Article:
Suggestions welcome. I don’t work on this tool often but keep track of requests so they can added when time permits. What would you like? More spoke choices? New ways to save graphs? A way to link to completed graphs? A publish to Facebook or Instagram feature? Other tensiometers?

19 Feb 2014

## What tension is it

Webmaster

I’ve been tinkering with my spoke tension utility (again). Periodically I want to know the tension of a specific spoke rather than the average. Not too important but interesting all the same.

I experimented with different ways of presenting the data but couldn’t find a perfect solution. The version released today will display tension when you hover the mouse over a given spoke, which is good enough though it doesn’t work on touch devices yet. Even so it was more difficult than it sounds. I verified it works with recent versions of Firefox, Safari, Chrome, Opera and Internet Explorer.

Other miscellaneous changes were bundled with this update. It now works better on a range of displays including tablets and phones, and updates itself when you resize your browser or rotate your device. The visualize button is gone too. Now the graph updates automagically.

I welcome problem reports by email. Include screenshots if applicable.

13 Aug 2013

## Mixed spokes visualization

Webmaster

One thing needed since the beginning was the ability to visualize wheels with different spokes left and right. A rear wheel built with DT Revolutions on one side and DT Competitions on the other can be very balanced — a nice mix of lightness and strength. Until now you had to run the tool twice.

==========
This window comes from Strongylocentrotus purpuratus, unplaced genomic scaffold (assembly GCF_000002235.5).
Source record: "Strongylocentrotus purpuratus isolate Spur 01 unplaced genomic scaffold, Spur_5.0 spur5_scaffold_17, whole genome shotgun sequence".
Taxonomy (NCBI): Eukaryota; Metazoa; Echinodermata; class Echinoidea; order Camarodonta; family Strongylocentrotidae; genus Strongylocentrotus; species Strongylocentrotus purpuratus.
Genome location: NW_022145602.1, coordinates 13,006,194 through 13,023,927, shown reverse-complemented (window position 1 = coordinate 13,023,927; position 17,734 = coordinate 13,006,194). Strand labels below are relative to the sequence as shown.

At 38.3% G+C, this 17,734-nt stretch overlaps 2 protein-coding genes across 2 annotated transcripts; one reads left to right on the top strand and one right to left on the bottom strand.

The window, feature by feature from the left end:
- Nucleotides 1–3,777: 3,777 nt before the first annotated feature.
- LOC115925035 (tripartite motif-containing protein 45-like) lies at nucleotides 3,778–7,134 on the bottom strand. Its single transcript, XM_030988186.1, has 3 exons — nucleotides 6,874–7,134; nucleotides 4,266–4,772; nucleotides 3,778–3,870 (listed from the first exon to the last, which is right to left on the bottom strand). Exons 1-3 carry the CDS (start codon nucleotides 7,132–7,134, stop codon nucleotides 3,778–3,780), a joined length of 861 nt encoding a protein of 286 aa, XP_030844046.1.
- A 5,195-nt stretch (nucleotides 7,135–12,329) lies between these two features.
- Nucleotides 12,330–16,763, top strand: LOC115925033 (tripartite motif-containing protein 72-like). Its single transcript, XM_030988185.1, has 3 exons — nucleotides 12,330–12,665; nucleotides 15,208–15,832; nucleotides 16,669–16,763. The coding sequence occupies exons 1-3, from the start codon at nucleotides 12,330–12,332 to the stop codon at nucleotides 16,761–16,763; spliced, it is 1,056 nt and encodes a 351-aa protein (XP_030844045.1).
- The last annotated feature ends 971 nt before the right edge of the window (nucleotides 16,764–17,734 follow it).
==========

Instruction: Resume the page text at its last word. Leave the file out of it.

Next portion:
This requires more configuration to specify a wheel, which is always a concern. To help my spoke tension utility now remembers your last usage and uses that information for defaults. It accomplishes this by storing information in a cookie on your computer. If you disable cookies, the software will forget your configuration choices but otherwise works the same. Let me know if you encounter problems with this update or have ideas for future refinements.

17 Jun 2013

## Spoke tension utility update

Webmaster

This week I made a small change to my spoke tension utility just for Wheel Fanatyk users.

The scoop is you can enter deflection values in different units and the software will figure out what you mean. For example, you can enter the value 0.31 as zero-point-three-one or point-three-one or as three-one. Whether the units are millimetres or tenths or hundredths is now inferred and normalized for you. This is a time saver if your decimal key is far from the number row and, like me, you’re without a numeric keypad. It’s especially helpful if you’re entering data with one hand while holding the tensiometer in the other. Existing functionality is not affected so the change can’t hurt.

This is small update but saving a keystroke or two on every entry adds up to a cumulative savings. I hope wheelbuilders (who understand a lot of tiny operations add up to something remarkable) will appreciate the change. Making things better and continuous improvement are always on my mind. If you have any comments to share, please send a message. I know there are users as far away as America, Brazil, Britain and Japan. Your feedback influences future enhancements.